The Social Dynamics of Pronominal Systems

A comparative approach

Editor
| University of Toronto
HardboundAvailable
ISBN 9789027203168 | EUR 95.00 | USD 143.00
 
e-Book
ISBN 9789027262547 | EUR 95.00 | USD 143.00
 
Personal pronouns have a special status in languages. As indexical tools they are the means by which languages and persons intimately interface with each other within a particular social structure. Pronouns involve more than mere grammatical functions in live communication acts. They variously signal the gender of speakers as parts of utterances or in their anaphoric roles. They also prominently indicate with a range of degrees the kind of social relationships that hold between speakers from intimacy to indifference, from dominance to submission, and from solidarity to hostility. Languages greatly vary in the number of pronouns and other address terms they offer to their users with a distinct range of social values. Children learn their relative position in their family and in their society through the “correct” use of pronouns. When languages come into contact because of population migrations or through the process of translation, pronouns are the most sensitive zone of tension both psychologically and politically. This volume endeavours to probe the comparative pragmatics of pronominal systems as social processes in a representative set from different language families and cultural areas.
[Pragmatics & Beyond New Series, 304]  2019.  vi, 320 pp.
Publishing status: Available
Table of Contents
Introduction
Paul Bouissac
1–15
Chapter 1. N-V-T, a framework for the analysis of social dynamics in address pronouns
Manuela Cook
17–34
Chapter 2. When we means you: The social meaning of English pseudo-inclusive personal pronouns
Nick Wilson
35–56
Chapter 3. A socio-semiotic approach to the personal pronominal system in Brazilian Portuguese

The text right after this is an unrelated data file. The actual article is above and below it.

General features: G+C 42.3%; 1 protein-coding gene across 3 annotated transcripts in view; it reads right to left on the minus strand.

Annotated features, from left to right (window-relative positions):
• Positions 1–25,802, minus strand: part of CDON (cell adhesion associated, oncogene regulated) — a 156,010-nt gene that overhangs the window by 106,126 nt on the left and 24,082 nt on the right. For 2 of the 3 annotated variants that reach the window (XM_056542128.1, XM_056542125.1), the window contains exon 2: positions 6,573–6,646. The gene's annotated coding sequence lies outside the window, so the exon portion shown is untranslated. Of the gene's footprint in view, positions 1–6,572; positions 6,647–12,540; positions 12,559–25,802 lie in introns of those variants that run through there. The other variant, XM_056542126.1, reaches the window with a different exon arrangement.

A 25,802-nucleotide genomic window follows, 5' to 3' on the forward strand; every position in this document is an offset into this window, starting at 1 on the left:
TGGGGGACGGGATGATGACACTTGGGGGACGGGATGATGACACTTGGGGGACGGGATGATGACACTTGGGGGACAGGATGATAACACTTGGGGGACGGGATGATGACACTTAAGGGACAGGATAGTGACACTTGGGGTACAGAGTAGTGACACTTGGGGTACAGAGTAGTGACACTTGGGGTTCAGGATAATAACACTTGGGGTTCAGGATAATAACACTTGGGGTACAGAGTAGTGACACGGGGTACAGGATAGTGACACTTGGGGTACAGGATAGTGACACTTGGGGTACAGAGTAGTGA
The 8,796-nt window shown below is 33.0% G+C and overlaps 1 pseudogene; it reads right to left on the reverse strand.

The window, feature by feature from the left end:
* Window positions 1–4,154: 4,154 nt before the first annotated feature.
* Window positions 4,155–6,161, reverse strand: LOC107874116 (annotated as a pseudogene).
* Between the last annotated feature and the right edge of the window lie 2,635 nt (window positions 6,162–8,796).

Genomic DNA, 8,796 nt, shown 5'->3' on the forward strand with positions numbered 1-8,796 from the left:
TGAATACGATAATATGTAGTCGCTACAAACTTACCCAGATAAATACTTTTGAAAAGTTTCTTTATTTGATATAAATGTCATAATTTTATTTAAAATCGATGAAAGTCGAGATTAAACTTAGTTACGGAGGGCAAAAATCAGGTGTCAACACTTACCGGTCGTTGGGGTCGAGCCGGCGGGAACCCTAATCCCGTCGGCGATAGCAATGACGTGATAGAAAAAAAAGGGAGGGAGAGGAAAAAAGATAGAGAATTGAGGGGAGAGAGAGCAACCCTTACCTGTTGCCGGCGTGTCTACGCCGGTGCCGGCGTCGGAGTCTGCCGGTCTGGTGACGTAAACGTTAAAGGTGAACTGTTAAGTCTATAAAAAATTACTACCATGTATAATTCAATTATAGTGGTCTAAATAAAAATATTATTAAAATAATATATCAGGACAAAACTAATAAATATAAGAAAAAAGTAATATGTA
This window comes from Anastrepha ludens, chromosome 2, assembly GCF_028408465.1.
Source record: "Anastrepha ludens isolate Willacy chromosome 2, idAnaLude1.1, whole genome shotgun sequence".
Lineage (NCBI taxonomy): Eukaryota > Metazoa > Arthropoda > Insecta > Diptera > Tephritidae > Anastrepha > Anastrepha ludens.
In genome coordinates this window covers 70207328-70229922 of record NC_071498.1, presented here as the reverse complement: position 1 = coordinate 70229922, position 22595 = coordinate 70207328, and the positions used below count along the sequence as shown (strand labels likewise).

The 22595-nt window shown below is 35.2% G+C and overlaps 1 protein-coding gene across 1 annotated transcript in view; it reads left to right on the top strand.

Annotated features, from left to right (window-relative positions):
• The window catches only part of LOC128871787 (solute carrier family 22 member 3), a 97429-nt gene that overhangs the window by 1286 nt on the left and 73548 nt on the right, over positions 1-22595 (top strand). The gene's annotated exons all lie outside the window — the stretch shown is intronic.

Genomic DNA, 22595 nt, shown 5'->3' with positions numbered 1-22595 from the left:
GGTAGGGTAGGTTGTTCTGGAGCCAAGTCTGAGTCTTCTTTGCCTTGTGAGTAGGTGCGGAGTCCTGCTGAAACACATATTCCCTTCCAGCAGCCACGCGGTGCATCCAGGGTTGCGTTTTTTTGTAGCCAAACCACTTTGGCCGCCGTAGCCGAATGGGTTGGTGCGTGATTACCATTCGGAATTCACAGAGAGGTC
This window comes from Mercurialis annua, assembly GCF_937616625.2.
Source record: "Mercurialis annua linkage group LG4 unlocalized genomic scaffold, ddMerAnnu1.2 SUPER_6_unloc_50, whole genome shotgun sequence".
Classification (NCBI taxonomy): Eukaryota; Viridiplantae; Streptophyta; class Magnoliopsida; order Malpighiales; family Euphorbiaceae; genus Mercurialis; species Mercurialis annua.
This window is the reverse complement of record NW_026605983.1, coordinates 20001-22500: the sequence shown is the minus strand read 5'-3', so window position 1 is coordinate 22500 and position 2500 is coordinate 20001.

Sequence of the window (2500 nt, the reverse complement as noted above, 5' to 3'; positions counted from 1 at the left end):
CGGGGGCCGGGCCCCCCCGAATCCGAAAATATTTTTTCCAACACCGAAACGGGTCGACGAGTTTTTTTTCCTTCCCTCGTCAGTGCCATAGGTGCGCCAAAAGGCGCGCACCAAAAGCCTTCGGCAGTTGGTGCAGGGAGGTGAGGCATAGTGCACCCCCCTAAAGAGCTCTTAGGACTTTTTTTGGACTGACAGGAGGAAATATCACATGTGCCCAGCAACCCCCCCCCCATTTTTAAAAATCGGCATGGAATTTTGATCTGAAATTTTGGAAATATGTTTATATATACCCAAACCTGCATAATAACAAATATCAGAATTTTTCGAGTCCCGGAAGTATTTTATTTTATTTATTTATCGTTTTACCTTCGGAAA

Monica Rector and Marcelo da Silva Amorim
57–74
Chapter 4. Address pronouns and alternatives: Challenges and solutions when translating between two polycentric languages (English and Portuguese)
Manuela Cook
75–98
Chapter 5. T-V address practices in Italian: Diachronic, diatopic, and diastratic analyses
Costantino Maeder and Romane Werner
99–131
Chapter 6. Forms and functions of the French personal pronouns in social interactions and literary texts
Paul Bouissac
133–150
Chapter 7. The dynamics of Nepali pronominal distinctions in familiar, casual and formal relationships
George L. van Driem
151–209
Chapter 8. The Chinese pronominal system and identity construction via self-reference
Bing Xue and Shaojie Zhang
205–217
Chapter 9. Pronouns in an 18th century Chinese novel: What they tell us about social dynamics
Cher Leng Lee
219–234
Chapter 10. Me, myself, and ako: Locating the self in Taglish tweets
Dana Osborne
235–252
Chapter 11. Address, reference and sequentiality in Indonesian conversation
Michael C. Ewing and Dwi Noverini Djenar
253–287
Chapter 12. Pronouns in affinal avoidance registers: Evidence from the Aslian languages (Austroasiatic, Malay Peninsula)
Nicole Kruspe and Niclas Burenhult
289–317
Index
319–309
Subjects
BIC Subject: CFG – Semantics, Pragmatics, Discourse Analysis
BISAC Subject: LAN009030 – LANGUAGE ARTS & DISCIPLINES / Linguistics / Pragmatics
U.S. Library of Congress Control Number:  2019002811